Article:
Anton: Well, I think you partially get over that by demonstrating the avoidance of the downside. So if you don’t do this platform consolidation, are you risking attrition of clients or advisors and are you risk obsolescence in terms of your business model? And if you can quantify some sort of expectation of reduction of their business in the absence of this new platform consolidation that might help with the ROI story. But you’re right. I think it’s, it’s not easy. Typically, the ROI story has always helped, you can talk about an enhancement of advisor capacity.
Craig: That’s a good one.
Anton: Yeah, but you don’t get that automatically with platform consolidation. So that, that always comes down to what are the characteristics of the target platform that you would be consolidating on? And I think something that can do more to enhance advisor capacity has a greater chance of overcoming inertia, overcoming the ROI hurdles, and even potentially some of the change management concerns about advisors who don’t want to move. It helps to at least tell them a story that they have an opportunity to grow their book.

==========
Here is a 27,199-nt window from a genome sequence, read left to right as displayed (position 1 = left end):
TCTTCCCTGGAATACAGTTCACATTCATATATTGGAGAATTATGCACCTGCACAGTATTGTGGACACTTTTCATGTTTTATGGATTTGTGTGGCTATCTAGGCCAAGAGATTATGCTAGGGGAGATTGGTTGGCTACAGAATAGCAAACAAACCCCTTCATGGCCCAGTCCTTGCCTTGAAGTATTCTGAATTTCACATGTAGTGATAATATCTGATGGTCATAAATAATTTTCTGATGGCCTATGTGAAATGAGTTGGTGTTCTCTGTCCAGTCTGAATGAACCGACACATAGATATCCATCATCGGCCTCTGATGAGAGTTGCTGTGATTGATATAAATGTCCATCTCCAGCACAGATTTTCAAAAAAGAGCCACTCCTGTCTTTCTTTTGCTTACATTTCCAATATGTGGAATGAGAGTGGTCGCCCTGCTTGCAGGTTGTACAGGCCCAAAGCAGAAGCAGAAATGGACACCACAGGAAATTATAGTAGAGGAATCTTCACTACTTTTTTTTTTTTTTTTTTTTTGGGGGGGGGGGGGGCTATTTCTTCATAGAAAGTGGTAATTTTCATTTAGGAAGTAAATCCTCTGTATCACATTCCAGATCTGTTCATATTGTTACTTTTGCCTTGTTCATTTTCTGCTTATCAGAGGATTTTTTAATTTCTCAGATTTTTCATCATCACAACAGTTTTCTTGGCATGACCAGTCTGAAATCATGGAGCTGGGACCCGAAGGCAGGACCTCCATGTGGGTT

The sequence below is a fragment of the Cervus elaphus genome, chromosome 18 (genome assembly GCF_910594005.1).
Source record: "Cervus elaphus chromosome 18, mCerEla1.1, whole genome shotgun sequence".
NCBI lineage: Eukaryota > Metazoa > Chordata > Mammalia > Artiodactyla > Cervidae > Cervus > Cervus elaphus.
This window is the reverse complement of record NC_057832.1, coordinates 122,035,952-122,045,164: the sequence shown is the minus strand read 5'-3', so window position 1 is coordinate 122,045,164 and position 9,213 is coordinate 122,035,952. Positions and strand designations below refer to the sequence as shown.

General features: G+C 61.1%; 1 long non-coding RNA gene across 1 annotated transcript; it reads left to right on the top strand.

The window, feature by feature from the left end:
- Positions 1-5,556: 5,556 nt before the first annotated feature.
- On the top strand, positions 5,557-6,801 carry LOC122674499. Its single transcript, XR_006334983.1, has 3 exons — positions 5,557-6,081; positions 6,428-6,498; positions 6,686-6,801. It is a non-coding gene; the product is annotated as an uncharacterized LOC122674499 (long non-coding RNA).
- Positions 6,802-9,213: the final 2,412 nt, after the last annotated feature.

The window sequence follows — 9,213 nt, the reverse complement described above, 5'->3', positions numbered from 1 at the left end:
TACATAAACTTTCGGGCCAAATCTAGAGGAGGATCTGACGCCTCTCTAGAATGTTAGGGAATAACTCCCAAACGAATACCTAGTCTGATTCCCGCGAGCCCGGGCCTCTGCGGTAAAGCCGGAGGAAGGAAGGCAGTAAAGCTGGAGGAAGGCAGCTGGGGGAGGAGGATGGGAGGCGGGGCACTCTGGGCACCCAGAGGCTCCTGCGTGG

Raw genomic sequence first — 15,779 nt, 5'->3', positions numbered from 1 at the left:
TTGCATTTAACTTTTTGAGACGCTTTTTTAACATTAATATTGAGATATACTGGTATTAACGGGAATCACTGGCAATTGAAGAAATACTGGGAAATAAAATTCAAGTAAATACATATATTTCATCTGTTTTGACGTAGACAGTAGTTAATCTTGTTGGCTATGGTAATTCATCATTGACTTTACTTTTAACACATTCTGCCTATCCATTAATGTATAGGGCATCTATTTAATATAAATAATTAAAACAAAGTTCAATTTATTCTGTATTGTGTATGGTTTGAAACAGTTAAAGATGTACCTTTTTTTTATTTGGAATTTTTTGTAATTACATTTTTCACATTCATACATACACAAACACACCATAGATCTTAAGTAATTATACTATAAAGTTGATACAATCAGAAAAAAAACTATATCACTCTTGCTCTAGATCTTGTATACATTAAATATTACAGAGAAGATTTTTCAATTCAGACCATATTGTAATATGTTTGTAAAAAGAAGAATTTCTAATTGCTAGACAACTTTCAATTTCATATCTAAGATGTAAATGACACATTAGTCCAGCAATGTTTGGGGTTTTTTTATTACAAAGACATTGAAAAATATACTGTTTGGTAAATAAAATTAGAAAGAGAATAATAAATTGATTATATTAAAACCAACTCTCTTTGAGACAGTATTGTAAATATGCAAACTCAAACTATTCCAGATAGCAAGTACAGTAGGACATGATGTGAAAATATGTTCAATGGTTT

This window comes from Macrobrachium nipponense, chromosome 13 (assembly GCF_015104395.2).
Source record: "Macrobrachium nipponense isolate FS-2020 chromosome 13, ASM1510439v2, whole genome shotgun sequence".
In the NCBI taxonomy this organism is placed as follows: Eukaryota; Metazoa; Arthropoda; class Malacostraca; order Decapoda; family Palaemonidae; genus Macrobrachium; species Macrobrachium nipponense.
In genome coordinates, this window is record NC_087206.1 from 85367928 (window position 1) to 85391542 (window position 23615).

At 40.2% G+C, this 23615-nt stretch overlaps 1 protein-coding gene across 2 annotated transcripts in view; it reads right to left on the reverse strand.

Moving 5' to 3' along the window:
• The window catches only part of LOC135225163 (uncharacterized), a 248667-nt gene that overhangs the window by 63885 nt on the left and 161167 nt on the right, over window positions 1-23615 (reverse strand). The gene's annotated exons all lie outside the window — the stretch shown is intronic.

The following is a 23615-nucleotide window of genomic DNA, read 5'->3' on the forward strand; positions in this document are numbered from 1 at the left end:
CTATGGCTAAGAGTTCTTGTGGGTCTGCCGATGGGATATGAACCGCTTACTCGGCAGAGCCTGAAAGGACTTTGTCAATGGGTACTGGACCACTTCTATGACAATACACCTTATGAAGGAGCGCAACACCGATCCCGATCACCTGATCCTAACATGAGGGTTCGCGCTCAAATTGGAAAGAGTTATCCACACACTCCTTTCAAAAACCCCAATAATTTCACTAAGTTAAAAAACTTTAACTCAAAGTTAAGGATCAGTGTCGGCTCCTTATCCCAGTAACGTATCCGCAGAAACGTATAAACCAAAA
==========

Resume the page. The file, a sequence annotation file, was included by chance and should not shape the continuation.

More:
Craig: And again, it’s, you’re talking about change management. There’s a lot involved with just understanding the process. A lot of times don’t even understand all the integrations they’ve set up with their legacy system until they start trying to change it. Then they find out, oh, it’s plugged into this. And it’s plugged into that. And this downstream system using data, and then they wound having to change the proposal or do all these statements of work, change orders. We forgot, we didn’t realize this. They signed a contract with the new vendor and they need all these other things which winds up delaying these projects for years sometimes.